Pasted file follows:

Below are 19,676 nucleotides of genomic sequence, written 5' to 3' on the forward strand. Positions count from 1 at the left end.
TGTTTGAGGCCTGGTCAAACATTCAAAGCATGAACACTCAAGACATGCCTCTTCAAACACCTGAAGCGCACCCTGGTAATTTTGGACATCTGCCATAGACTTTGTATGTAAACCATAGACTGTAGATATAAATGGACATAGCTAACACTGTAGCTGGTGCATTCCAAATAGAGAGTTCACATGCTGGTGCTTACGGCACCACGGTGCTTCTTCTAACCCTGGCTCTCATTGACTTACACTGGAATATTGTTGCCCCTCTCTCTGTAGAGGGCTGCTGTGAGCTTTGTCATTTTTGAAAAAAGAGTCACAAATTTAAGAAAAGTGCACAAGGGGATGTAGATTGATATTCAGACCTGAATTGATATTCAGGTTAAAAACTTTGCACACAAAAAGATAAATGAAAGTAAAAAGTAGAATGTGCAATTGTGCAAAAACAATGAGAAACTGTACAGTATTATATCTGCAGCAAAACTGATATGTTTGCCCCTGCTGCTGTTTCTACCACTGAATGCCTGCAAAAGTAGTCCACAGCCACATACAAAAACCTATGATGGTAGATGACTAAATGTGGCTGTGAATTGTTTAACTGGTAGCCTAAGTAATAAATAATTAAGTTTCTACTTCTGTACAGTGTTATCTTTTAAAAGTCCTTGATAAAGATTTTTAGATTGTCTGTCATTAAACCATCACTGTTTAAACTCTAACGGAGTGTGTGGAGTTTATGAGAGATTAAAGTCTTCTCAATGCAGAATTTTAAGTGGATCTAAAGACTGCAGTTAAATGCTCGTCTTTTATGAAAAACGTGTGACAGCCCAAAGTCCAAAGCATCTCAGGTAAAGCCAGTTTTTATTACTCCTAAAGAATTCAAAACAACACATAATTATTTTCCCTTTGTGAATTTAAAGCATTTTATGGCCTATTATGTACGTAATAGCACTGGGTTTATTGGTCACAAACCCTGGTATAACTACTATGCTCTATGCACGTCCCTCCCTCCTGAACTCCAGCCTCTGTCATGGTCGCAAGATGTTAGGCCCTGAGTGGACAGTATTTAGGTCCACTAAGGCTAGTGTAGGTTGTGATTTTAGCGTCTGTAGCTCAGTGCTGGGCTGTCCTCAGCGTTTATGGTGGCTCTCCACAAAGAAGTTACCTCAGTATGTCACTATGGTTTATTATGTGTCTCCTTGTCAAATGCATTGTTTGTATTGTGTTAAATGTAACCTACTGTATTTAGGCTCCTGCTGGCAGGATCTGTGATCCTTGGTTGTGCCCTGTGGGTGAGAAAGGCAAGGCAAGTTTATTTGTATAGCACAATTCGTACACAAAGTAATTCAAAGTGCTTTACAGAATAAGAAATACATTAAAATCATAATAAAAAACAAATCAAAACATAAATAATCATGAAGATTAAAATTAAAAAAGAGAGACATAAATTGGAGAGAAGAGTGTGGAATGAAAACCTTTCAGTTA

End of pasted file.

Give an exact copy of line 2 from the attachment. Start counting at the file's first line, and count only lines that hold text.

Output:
TGTTTGAGGCCTGGTCAAACATTCAAAGCATGAACACTCAAGACATGCCTCTTCAAACACCTGAAGCGCACCCTGGTAATTTTGGACATCTGCCATAGACTTTGTATGTAAACCATAGACTGTAGATATAAATGGACATAGCTAACACTGTAGCTGGTGCATTCCAAATAGAGAGTTCACATGCTGGTGCTTACGGCACCACGGTGCTTCTTCTAACCCTGGCTCTCATTGACTTACACTGGAATATTGTTGCCCCTCTCTCTGTAGAGGGCTGCTGTGAGCTTTGTCATTTTTGAAAAAAGAGTCACAAATTTAAGAAAAGTGCACAAGGGGATGTAGATTGATATTCAGACCTGAATTGATATTCAGGTTAAAAACTTTGCACACAAAAAGATAAATGAAAGTAAAAAGTAGAATGTGCAATTGTGCAAAAACAATGAGAAACTGTACAGTATTATATCTGCAGCAAAACTGATATGTTTGCCCCTGCTGCTGTTTCTACCACTGAATGCCTGCAAAAGTAGTCCACAGCCACATACAAAAACCTATGATGGTAGATGACTAAATGTGGCTGTGAATTGTTTAACTGGTAGCCTAAGTAATAAATAATTAAGTTTCTACTTCTGTACAGTGTTATCTTTTAAAAGTCCTTGATAAAGATTTTTAGATTGTCTGTCATTAAACCATCACTGTTTAAACTCTAACGGAGTGTGTGGAGTTTATGAGAGATTAAAGTCTTCTCAATGCAGAATTTTAAGTGGATCTAAAGACTGCAGTTAAATGCTCGTCTTTTATGAAAAACGTGTGACAGCCCAAAGTCCAAAGCATCTCAGGTAAAGCCAGTTTTTATTACTCCTAAAGAATTCAAAACAACACATAATTATTTTCCCTTTGTGAATTTAAAGCATTTTATGGCCTATTATGTACGTAATAGCACTGGGTTTATTGGTCACAAACCCTGGTATAACTACTATGCTCTATGCACGTCCCTCCCTCCTGAACTCCAGCCTCTGTCATGGTCGCAAGATGTTAGGCCCTGAGTGGACAGTATTTAGGTCCACTAAGGCTAGTGTAGGTTGTGATTTTAGCGTCTGTAGCTCAGTGCTGGGCTGTCCTCAGCGTTTATGGTGGCTCTCCACAAAGAAGTTACCTCAGTATGTCACTATGGTTTATTATGTGTCTCCTTGTCAAATGCATTGTTTGTATTGTGTTAAATGTAACCTACTGTATTTAGGCTCCTGCTGGCAGGATCTGTGATCCTTGGTTGTGCCCTGTGGGTGAGAAAGGCAAGGCAAGTTTATTTGTATAGCACAATTCGTACACAAAGTAATTCAAAGTGCTTTACAGAATAAGAAATACATTAAAATCATAATAAAAAACAAATCAAAACATAAATAATCATGAAGATTAAAATTAAAAAAGAGAGACATAAATTGGAGAGAAGAGTGTGGAATGAAAACCTTTCAGTTA